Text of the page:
Adding EdTech to Your Classroom? 3 Non-Negotiable “Old School” Components to Include in Every Lesson


Educational technology: it’s the hottest movement out there in education, and has been for some time. In fact, there seems to be a rather non-discriminating admiration for anything edtech among many teachers today. You can’t open an educational journal, print or online, without being bombarded with ads and articles extolling the virtues of the “latest and greatest” technological tool for the classroom.

And many of these tools are great, but we have to be careful anytime we decide to add a new technology into the classroom. Forget the cost of any new technology in dollars–and adoption of some edtech tools comes with a rather hefty price tag–there’s another cost that needs to be taken into account: time.

Since time is a finite resource, any time you spend using a new technological tool in the classroom must necessarily come at the cost of something else. The key question is, “Is there a net value in learning that takes place as a result of using the tool?” If we can truly answer, “Yes” to this question, we can confidently move forward with adding the new tech tool. If we can’t confidently answer, “Yes” to this question, however, we should be hesitant about adding the new technology.

Is there a net value in learning that takes place as a result of using the tool?

Now, I’m not arguing against the use of educational technology in general. I have seen some amazing teaching and learning taking place in classrooms across the country that wouldn’t be possible without the use of edtech. On the other hand, I’ve also seen teachers wasting enormous amounts of valuable class time using technological tools that are time-intensive (boot up, log in, open a window, open a file, save, print, etc.) and lead to less actual student thinking and learning than the “old school” methods they replaced.

In addition, we must always keep in mind that the human brain evolved to learn in certain ways. To give just one example, the brain is designed to learn from situations in which there is a strong emotional component. Emotions “tag” experiences chemically in the brain, making us more likely to remember those experiences later. When the new technologies added to the classroom heighten students’ emotional connection to learning, a net positive effect on learning should occur; however, when the new edtech has the effect of distancing students from an emotional engagement with content, those technologies (no matter how “cool” they are in other ways) may actually lead to poorer retention of the material.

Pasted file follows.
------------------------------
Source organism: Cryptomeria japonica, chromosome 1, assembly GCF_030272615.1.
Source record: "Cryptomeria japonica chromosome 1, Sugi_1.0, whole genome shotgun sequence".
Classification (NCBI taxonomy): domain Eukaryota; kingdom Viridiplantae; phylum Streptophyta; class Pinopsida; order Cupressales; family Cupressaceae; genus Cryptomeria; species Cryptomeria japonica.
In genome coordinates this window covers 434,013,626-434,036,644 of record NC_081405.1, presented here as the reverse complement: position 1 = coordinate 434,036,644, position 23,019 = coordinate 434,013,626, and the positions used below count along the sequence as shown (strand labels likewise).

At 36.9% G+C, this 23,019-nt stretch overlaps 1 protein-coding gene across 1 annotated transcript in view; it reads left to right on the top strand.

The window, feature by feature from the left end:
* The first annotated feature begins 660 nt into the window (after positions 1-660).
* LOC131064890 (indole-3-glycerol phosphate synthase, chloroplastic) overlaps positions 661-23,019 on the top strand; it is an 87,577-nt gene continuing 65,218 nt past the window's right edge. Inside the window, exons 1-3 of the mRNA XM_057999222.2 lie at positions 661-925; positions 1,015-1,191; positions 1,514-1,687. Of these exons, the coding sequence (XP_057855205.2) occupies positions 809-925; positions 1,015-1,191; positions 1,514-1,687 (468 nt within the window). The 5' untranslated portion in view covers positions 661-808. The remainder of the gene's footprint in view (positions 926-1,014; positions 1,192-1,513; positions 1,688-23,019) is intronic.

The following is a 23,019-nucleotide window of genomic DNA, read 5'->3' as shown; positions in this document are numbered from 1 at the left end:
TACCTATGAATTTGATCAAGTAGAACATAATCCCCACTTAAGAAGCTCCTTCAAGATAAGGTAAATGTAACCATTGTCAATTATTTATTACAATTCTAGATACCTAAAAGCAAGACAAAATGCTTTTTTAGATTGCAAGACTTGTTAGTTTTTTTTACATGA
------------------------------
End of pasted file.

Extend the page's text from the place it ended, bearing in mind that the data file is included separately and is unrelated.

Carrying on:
We need to ensure these non-negotiables don’t disappear from the classroom when we add new tech

The bottom line is that there are some things educational technology does well, and some things it will never be able to do, and we need to make sure that these “non-negotiables” don’t disappear from the classroom when we add new tech tools. Below are three components that should be included in everylesson you teach because they match the way the brain is designed to learn best. When you add a new layer of edtech to the classroom, make sure that you don’t cut time devoted to any of these three components or you’re likely to end up with a net loss of learning.

Three Components to Build into Every Lesson

  1. Face time

Many new technologies are touted as ways to promote student collaboration. For example, Google Docsallows students to work simultaneously on a single document, divide up the work, and interact digitally about on-going revisions. In addition, the software allows the teacher to follow a group’s progress and note the individual contributions of group members. These benefits are certainly powerful arguments in favor of using Google Docs for group writing assignments.

But let’s look at the flipside of the argument for a moment. As Amy Williams notes in her Education Week Teacher article, “A Call for Fewer Screens in the Classroom,” “the interactive nature of technology platforms can also be illusory.” Williams points out that, “It’s easy for students to remain in their own discrete spaces and to avoid the difficult nature of interacting with peers when a screen functions as a mediating force.